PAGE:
bind


Domain Name System Security Extensions (DNSSEC) secures the Domain Name System (DNS), right? Yes, but that’s not the whole story. DNSSEC can also introduce troubles into your DNS server. Recently, a BIND bug caused by a missing RRSIG record, which is a part of DNSSEC, was fixed by a patch from the Internet Systems Consortium (ISC). This bug affects all versions of BIND recursive servers, and can cause a denial of service (DoS.) This potential DoS vulnerability is caused by a RUNTIME CHECK error in Resolver.c when handling the DNS... [Read More]
by RSS Dehui Yin  |  Feb 06, 2017  |  Filed in: Security Research
Another TKEY record-related bug in BIND has been fixed with a patch from the Internet Systems Consortium (ISC) that was released just after the New Year. This bug may take down BIND recursive servers by sending a simple query response with TKEY record, thereby causing a denial of service (DoS). This potential DoS vulnerability is caused by an assertion failure in Resolver.c when caching the DNS response with TKEY Record. In this post we will analyze the BIND source codes and expose the root cause of this vulnerability. The TKEY record... [Read More]
by RSS Dehui Yin  |  Jan 18, 2017  |  Filed in: Security Research
A defect in BIND's handling of a DNAME answer was fixed in a critical update from the Internet Systems Consortium (ISC) several days ago. This defect affects all BIND recursive servers, and can be exploited to remotely take down recursive servers by sending a simple DNAME answer thereby causing a denial of service (DoS.) This potential DoS vulnerability is caused by an assertion failure in Resolver.c or Db.c when caching the DNS response with DNAME Record. In this post we will examine the underlying code and expose the root cause of this... [Read More]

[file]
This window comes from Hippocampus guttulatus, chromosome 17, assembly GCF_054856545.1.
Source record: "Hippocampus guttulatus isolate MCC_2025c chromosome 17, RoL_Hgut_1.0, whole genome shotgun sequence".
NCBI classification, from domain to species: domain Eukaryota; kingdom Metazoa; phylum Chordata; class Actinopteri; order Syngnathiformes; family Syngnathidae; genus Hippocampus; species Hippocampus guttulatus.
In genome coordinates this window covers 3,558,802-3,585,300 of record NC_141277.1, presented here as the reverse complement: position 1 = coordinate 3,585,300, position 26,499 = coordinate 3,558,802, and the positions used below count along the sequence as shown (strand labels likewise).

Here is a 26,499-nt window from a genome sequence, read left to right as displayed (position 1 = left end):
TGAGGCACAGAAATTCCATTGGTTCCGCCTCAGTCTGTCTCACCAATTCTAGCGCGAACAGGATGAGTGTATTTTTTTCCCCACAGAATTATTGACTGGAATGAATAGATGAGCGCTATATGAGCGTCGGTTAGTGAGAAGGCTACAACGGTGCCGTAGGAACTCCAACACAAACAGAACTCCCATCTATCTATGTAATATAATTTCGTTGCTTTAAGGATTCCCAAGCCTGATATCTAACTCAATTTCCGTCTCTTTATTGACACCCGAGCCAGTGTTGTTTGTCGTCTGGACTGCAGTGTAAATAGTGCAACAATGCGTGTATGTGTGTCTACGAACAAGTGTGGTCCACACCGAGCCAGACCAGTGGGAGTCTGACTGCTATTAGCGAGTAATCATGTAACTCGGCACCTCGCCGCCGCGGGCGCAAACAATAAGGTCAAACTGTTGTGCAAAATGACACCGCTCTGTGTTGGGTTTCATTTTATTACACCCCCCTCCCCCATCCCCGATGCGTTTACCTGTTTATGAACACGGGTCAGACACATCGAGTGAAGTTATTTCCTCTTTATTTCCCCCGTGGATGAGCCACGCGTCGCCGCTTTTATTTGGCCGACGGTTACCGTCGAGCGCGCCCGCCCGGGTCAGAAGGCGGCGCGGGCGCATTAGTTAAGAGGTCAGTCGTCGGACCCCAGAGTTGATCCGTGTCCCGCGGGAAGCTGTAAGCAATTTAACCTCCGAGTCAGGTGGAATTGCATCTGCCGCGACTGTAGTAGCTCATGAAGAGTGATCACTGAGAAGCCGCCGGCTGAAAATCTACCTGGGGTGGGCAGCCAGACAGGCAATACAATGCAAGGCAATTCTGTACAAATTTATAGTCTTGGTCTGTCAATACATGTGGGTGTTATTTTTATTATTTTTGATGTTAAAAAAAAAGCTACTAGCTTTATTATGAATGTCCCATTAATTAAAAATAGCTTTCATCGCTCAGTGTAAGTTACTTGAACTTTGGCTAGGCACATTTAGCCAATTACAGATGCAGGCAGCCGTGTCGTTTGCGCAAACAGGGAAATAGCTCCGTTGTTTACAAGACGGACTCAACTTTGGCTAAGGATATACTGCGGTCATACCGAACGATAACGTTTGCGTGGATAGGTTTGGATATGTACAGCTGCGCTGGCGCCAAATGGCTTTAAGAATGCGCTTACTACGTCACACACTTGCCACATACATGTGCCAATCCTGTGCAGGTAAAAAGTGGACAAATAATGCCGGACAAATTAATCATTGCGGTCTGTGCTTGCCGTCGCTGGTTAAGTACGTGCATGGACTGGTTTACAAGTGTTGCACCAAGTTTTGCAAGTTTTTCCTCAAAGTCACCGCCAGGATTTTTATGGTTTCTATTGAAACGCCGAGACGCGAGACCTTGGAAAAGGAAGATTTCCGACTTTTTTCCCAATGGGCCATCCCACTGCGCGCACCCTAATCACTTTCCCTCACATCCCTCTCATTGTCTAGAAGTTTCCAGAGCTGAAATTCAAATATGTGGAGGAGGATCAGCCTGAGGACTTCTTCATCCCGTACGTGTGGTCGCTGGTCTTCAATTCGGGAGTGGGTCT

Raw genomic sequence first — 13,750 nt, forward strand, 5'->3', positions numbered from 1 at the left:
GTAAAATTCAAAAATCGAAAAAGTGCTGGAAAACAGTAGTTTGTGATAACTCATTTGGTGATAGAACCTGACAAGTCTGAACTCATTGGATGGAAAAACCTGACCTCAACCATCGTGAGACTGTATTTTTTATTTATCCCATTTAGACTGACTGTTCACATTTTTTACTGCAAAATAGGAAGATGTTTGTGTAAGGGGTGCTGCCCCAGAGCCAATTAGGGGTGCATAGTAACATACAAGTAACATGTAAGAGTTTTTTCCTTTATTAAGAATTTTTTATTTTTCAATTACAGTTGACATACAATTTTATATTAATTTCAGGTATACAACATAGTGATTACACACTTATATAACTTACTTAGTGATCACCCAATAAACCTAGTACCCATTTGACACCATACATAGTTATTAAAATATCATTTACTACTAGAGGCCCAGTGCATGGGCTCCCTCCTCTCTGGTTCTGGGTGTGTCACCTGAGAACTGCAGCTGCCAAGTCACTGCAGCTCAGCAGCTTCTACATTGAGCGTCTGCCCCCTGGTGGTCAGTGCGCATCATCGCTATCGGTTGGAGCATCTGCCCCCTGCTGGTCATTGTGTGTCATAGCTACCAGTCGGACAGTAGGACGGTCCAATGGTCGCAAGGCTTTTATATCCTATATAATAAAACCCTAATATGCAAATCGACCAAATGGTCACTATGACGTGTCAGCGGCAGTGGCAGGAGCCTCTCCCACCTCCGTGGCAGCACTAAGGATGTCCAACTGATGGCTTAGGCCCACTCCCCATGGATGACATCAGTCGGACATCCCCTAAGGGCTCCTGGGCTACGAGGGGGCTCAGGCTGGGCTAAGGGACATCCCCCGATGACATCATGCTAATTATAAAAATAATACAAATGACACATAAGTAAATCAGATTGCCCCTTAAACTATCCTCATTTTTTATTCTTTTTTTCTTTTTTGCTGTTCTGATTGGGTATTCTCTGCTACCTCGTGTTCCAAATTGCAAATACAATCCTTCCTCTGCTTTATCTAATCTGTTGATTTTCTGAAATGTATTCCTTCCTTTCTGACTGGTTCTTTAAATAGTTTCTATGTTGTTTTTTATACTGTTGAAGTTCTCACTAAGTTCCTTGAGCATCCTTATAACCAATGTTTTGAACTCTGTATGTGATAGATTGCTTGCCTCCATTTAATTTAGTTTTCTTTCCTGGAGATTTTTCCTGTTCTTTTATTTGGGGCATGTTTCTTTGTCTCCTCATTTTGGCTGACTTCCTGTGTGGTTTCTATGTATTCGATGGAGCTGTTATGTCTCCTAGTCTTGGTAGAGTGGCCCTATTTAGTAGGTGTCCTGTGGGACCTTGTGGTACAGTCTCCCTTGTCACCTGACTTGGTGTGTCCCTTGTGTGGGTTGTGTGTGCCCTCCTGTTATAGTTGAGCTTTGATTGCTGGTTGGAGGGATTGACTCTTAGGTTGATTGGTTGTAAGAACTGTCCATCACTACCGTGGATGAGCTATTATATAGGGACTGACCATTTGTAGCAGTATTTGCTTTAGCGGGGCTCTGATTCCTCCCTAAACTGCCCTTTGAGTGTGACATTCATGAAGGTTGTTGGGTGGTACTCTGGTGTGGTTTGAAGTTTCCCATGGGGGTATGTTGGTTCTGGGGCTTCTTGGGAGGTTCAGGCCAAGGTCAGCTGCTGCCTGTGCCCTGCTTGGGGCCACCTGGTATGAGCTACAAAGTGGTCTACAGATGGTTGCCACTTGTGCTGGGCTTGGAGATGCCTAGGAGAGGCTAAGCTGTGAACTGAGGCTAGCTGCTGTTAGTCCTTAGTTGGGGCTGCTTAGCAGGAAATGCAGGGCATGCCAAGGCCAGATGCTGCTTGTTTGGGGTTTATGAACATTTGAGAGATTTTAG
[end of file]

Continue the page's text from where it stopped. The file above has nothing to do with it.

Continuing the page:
by RSS Dehui Yin  |  Nov 08, 2016  |  Filed in: Security Research
In this second part article, we analyze two recent vulnerabilities in ISC BIND identified as CVE-2016-1286 and CVE-2016-2088. Based on advisories, these bugs can be triggered using a malformed DNAME record (CVE-2016-1286) or an OPT COOKIE records (CVE-2016-2088). These two bugs share the same attack scenario that can only be triggered when a BIND server makes a request and then receives a malformed response. Based on this requirement, recursive servers are at highest risk to this attack, because it’s not straightforward to ask an authoritative-only... [Read More]
by RSS Amir Zali  |  Apr 01, 2016  |  Filed in: Security Research
The Internet Systems Consortium just released a couple of days ago a new patch (version 9.10.3-P4) to fix some issues in the most popular DNS server software in the world. The release note is available at https://kb.isc.org/article/AA-01363/81/BIND-9.10.3-P4-Release-Notes.html In this series of two articles, we will detail our investigation of these vulnerabilities and how we were able to protect our customers by deploying widely our detection. ISC released a patch for the BIND rndc control channel DoS vulnerability (CVE-2016-1285).... [Read More]
by RSS Dehui Yin  |  Mar 29, 2016  |  Filed in: Security Research
Last week, the Internet Systems Consortium (ISC) released a critical update to its popular software, BIND. BIND is almost everywhere on the Internet, acting as a DNS name server. DNS is a network service used to translate human-readable domain names to numeric identifiers called IP addresses and vice-versa. The update was in response to a recently discovered DoS vulnerability (CVE-2015-5477), which can be exploited to take down the vulnerable BIND server remotely. ISC released an urgent patch for this vulnerability due to its severity. Only... [Read More]
by RSS Dehui Yin  |  Aug 12, 2015  |  Filed in: Security Research